It’s an ad that Aussies of my generation grew up with. Jack Thompson, in his ruggedly good-looking larrikin phase, says to the barman, “Claytons thanks, Brian”.
A dumbfounded onlooker responds, “On the wagon, Jack?”
“Nah” drawls Jack. “When I don’t feel like alcohol, I have Claytons.”
(Voice-over): “Claytons: the drink you have when you’re not having a drink”.
And so an expression entered Australian vernacular. When you can’t have the real thing, but you have to make do with a less than adequate substitute, it’s a Claytons. This is often derogatory, of course (in typical Aussie fashion). You really don’t want to end up with a Claytons car or work for a Claytons boss or (worst of all) be described as a Claytons husband.
But it doesn’t have to be negative. Sometimes, because of the situation you find yourself in, you just have to say, “I’ll have Claytons, thanks”.
I think that’s where many of us are at with church, in this surreal coronavirus moment.
We’re genuinely thankful for the technology that allows us to connect with our church communities online in the various kinds of simulated Sunday things that many churches are doing. And yet we also can’t help feeling the Claytons nature of it all—in the lack of physical presence with one another, the diminished communicative power of the preaching, the absence of communal singing and the Lord’s Supper, and so much more.
We miss the real thing, but we’re grateful in the meantime for the ‘church you have when you’re not having church’.
I think both of these impulses are healthy—the sadness at no longer having the real thing, and the gratitude for the Claytons substitute. In fact, I think embracing both of these attitudes will be important over the coming difficult months.
On one hand, the benefits of gratitude are obvious, and I won’t dwell too long on them. Thanksgiving in all circumstances is one of the basic characteristics of the redeemed life. And now, in these particularly difficult circumstances, there is much that we should thank God for—for the opportunities some of us have to spend more time with our families; for the undoubted gospel opportunities that are opening up as we interact with friends and neighbours whose secure worlds have been rattled; and for our pastors, who are all working long hours under stress, scrambling to minister to the flock when most of their normal tools for doing so have been suddenly withdrawn. Let’s be thankful and positive about the extraordinary technology that is allowing us to stay in touch online, to hear each other’s voices and to see each other’s faces, even if in a mirror darkly (when the webcam is positioned facing the window).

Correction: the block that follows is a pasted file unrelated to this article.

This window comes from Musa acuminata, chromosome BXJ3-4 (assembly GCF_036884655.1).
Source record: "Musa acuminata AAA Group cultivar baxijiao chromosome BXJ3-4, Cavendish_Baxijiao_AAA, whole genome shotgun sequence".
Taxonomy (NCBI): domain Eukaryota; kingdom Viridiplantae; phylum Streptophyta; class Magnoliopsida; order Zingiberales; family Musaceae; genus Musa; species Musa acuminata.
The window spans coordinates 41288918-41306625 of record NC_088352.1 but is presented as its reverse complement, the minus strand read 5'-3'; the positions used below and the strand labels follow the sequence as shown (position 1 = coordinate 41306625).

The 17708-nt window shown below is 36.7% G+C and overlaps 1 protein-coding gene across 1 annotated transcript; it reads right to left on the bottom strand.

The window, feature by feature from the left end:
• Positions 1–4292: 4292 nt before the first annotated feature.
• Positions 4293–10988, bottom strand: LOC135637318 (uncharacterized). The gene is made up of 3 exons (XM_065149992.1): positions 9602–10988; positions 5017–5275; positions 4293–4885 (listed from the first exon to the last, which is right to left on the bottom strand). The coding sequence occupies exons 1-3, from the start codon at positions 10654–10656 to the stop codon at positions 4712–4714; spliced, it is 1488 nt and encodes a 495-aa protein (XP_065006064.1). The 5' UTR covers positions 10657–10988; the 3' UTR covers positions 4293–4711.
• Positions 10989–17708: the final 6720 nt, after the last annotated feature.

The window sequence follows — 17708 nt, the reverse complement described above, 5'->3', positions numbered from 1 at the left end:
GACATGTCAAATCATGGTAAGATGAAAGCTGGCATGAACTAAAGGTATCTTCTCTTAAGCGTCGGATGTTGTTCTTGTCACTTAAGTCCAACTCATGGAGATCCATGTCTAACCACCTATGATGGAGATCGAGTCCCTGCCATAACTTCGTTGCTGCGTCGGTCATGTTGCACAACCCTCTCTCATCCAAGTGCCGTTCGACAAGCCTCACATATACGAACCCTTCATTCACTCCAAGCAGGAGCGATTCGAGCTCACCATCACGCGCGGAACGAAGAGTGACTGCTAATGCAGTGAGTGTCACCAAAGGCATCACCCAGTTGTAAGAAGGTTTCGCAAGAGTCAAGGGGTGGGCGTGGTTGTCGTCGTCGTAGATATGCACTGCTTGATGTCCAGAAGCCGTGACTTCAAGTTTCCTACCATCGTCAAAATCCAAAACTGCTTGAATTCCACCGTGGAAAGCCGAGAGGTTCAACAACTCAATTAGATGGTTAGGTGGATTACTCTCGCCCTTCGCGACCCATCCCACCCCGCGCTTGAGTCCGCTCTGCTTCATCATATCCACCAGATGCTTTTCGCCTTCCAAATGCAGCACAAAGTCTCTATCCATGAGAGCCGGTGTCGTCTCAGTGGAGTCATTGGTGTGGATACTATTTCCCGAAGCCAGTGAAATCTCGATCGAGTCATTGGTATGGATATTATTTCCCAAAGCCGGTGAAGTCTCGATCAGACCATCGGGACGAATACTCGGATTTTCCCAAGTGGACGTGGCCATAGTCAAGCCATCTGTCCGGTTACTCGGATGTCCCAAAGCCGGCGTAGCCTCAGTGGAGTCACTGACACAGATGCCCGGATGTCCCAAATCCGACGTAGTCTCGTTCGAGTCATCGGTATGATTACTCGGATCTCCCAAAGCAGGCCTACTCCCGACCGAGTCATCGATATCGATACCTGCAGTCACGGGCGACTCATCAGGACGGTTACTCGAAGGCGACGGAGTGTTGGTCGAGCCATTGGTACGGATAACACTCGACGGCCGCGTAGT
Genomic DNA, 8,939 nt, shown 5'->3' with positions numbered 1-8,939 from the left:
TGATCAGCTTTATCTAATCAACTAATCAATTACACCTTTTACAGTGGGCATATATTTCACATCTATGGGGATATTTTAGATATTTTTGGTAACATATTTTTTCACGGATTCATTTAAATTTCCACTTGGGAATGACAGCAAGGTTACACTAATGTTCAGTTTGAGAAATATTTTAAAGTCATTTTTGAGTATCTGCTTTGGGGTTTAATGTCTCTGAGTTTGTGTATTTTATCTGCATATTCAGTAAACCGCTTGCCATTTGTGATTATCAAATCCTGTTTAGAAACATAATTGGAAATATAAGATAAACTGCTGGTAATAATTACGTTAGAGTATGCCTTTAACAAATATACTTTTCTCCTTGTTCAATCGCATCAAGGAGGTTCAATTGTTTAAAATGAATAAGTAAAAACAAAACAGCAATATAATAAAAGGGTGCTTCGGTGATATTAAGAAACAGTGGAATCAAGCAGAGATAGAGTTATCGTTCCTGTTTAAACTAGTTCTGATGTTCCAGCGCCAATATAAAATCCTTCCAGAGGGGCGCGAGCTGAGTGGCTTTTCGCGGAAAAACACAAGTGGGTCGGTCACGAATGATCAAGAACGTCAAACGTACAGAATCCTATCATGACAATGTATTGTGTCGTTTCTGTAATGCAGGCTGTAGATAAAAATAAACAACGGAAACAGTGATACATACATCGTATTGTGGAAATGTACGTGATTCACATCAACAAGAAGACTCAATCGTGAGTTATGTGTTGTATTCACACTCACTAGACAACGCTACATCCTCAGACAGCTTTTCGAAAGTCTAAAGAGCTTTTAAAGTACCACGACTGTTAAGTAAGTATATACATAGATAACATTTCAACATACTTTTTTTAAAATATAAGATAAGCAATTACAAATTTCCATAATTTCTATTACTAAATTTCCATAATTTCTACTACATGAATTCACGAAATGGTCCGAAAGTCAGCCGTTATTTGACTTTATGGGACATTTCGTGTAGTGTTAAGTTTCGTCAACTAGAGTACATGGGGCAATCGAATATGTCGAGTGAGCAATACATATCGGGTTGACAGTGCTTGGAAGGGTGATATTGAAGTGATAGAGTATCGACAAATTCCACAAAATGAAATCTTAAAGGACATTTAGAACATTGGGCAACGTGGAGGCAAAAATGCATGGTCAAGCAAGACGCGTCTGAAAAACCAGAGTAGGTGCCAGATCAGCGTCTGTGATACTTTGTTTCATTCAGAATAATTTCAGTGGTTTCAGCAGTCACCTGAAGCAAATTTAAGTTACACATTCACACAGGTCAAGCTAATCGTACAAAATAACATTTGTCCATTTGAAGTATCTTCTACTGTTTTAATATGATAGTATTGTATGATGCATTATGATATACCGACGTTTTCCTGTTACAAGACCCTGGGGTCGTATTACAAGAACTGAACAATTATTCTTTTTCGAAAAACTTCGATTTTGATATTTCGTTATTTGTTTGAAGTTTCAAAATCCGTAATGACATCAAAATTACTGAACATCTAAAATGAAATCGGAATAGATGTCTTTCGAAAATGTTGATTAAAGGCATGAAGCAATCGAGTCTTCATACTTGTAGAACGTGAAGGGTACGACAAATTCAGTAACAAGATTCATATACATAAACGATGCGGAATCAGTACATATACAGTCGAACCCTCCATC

On the other hand, it will also do us good to openly embrace the fact that what we’re doing online is not the real thing—that it’s Claytons church—for at least two reasons.
Firstly, I think it’s spiritually healthy for us grieve the loss of our local church gatherings. It’s good to miss meeting together as a congregation, to long for its return, and to realise (perhaps for the first time for some of us) just how precious, unique and important the weekly gathering of a local congregation is. I wonder if this will be a Hebrews 12 moment for us, in which God disciplines us as his children to appreciate afresh something that we frequently take for granted. (And I don’t think we want to convey the opposite theological lesson over the next several months—namely, that church-without-actually-gathering is still pretty much church, so long as you catch up with an online sermon and sing along with some Christian music in your lounge room.)
Secondly, if we embrace the Claytons nature of what we’re doing online on Sundays, it may actually help us do a better job. I don’t just mean that it will motivate us to lean harder on the ‘one-another’ aspect of ministry during the week (as I suggested in an earlier Payneful Truth)—although it will. I mean that if we embrace the fact that it’s not possible to re-create the reality of our Sunday gatherings in an online space, it may liberate us to use the technology at our disposal more flexibly and effectively. In Claytons mode, we can experiment with various ways to achieve as much as possible online with each other, without feeling like we have to re-create ‘Sunday’ for people—something that the circumstances and the medium make impossible.